Mandela responding to treatment for pneumonia

Story highlights

  • Mandela, 94, is "able to breathe without difficulty," his spokesman says
  • He is undergoing treatment for a recurring lung infection
  • The Nobel Peace Prize winner led the nation during its transition from apartheid
  • His lung problems date back to years in prison, where he contracted tuberculosis

Former South African President Nelson Mandela is breathing without difficulty in a hospital, where he is responding to treatment for pneumonia, the presidential spokesman said Saturday.

Doctors withdrew excess fluid that had accumulated in the space surrounding his lungs as a result of an infection, said Mac Maharaj, a spokesman for President Jacob Zuma.

"This has resulted in him now being able to breathe without difficulty," he said. "He continues to respond to treatment and is comfortable."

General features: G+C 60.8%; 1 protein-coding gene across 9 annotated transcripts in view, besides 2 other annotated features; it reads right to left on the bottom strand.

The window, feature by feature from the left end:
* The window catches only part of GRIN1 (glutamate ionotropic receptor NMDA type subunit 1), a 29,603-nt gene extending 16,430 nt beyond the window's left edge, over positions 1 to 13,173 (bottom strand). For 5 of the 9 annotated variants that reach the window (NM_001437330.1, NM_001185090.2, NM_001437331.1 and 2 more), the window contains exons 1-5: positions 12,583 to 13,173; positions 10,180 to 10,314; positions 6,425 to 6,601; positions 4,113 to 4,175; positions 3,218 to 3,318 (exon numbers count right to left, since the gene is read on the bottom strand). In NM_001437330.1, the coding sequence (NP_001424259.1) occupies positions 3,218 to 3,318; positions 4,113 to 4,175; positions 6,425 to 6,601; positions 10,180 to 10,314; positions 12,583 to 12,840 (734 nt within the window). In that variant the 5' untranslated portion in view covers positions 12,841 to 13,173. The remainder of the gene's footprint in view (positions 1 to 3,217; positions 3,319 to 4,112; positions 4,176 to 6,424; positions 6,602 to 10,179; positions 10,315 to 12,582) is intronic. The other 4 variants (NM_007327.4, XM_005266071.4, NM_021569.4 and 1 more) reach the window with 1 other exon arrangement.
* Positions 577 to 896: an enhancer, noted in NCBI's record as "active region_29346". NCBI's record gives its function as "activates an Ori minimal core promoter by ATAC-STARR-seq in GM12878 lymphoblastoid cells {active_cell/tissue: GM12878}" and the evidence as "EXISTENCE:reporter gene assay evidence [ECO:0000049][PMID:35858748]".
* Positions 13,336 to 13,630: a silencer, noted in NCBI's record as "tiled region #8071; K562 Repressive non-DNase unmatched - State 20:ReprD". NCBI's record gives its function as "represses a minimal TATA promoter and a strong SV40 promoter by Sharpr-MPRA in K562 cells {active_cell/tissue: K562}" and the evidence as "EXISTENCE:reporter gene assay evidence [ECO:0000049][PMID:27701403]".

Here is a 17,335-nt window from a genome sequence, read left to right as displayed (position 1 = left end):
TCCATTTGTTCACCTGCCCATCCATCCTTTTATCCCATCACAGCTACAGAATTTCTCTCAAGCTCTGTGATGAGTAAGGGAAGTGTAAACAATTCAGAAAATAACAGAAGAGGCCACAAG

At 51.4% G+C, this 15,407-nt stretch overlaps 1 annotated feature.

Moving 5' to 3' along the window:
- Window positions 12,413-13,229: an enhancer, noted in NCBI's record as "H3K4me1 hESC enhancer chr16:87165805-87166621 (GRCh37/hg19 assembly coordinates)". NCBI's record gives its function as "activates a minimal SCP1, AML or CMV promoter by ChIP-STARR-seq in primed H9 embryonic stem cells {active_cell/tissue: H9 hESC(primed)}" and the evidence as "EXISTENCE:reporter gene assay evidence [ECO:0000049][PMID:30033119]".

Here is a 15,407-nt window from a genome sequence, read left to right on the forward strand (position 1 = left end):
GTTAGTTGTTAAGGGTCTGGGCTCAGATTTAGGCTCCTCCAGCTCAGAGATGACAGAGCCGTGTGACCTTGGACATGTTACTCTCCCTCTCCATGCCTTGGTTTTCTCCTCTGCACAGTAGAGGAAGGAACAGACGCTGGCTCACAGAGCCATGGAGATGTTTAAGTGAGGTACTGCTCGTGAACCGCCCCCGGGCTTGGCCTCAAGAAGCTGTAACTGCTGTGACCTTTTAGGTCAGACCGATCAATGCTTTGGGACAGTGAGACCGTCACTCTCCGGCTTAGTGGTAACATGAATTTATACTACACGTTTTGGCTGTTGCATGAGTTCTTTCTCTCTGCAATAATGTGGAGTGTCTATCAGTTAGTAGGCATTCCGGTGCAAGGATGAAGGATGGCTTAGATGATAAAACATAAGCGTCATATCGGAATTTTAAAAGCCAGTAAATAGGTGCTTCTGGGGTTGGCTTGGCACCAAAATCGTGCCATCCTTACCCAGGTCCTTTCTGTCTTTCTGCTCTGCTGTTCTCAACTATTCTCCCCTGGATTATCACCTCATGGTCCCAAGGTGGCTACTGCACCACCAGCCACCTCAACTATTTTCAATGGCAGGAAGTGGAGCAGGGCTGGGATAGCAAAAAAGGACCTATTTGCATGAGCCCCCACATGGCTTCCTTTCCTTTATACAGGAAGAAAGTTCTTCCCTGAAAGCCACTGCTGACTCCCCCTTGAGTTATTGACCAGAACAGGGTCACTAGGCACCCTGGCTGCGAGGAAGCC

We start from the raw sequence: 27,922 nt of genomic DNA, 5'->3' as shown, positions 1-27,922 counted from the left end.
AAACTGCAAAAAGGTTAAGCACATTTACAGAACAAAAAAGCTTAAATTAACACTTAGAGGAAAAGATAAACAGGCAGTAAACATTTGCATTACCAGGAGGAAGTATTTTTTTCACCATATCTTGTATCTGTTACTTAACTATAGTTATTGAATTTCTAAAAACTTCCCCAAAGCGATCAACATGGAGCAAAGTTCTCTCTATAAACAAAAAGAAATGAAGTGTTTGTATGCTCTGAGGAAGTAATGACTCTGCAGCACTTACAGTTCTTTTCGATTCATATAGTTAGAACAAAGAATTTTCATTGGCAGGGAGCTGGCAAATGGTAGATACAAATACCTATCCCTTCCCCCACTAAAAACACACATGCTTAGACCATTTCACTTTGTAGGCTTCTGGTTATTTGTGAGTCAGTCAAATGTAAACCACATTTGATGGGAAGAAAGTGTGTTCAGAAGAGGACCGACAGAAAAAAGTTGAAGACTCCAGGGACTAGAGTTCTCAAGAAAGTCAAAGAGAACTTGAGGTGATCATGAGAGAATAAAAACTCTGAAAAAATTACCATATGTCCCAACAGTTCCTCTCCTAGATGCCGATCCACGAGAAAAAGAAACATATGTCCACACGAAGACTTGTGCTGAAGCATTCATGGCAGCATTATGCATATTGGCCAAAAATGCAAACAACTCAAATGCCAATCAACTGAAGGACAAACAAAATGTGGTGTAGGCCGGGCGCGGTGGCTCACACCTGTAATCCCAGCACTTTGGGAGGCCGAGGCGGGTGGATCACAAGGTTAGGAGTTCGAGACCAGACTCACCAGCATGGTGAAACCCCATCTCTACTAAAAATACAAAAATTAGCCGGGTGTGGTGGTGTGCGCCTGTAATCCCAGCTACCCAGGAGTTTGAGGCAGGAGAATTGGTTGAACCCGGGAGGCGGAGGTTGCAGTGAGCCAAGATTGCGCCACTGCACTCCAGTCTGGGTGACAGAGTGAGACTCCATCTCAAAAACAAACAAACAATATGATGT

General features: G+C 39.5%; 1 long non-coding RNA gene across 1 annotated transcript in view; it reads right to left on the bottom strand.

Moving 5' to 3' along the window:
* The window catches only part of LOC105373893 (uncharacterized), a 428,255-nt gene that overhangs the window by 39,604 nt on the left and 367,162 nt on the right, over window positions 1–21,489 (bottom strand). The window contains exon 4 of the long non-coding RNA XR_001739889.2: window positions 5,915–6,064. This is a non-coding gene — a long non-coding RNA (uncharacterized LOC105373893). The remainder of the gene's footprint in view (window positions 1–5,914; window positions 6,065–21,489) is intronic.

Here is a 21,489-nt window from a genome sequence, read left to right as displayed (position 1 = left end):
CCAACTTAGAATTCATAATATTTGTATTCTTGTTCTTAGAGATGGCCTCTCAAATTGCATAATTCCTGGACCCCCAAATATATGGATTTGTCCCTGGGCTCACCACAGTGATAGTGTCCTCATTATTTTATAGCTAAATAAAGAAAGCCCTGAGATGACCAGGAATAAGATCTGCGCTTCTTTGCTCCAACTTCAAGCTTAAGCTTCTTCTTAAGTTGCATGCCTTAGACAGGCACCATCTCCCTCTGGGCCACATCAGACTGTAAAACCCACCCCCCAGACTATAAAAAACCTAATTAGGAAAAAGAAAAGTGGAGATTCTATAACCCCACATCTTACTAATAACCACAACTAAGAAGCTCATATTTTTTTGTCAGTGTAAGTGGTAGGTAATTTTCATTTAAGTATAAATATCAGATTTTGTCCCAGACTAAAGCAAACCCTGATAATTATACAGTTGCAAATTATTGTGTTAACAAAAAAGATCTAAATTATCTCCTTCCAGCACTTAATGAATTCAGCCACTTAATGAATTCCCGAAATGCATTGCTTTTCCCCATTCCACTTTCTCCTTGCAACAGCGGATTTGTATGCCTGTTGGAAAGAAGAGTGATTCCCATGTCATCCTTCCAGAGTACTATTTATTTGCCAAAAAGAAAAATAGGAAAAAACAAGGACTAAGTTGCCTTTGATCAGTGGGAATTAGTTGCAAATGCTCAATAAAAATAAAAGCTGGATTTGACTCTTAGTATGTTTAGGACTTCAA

Mandela, 94, was readmitted this week to an unidentified hospital for treatment for a recurring lung infection.

Maharaj said Friday that Mandela, who led the country out of white minority rule, was in "good spirits" and enjoyed a full breakfast.

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It's the second time this month he has been hospitalized. More than two weeks ago, he was taken to a hospital for what officials described as a routine checkup.

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He underwent treatment for a lung infection and had surgery to remove gallstones over the Christmas holiday, one of his longest hospital stays since his release from prison in 1990.

The Nobel Peace Prize winner has become increasingly frail over the years and has not appeared in public since South Africa hosted the World Cup in 2010.

His history of lung problems dates back to the time when he was a political prisoner on Robben Island during apartheid. He contracted tuberculosis during the 27 years he was imprisoned.

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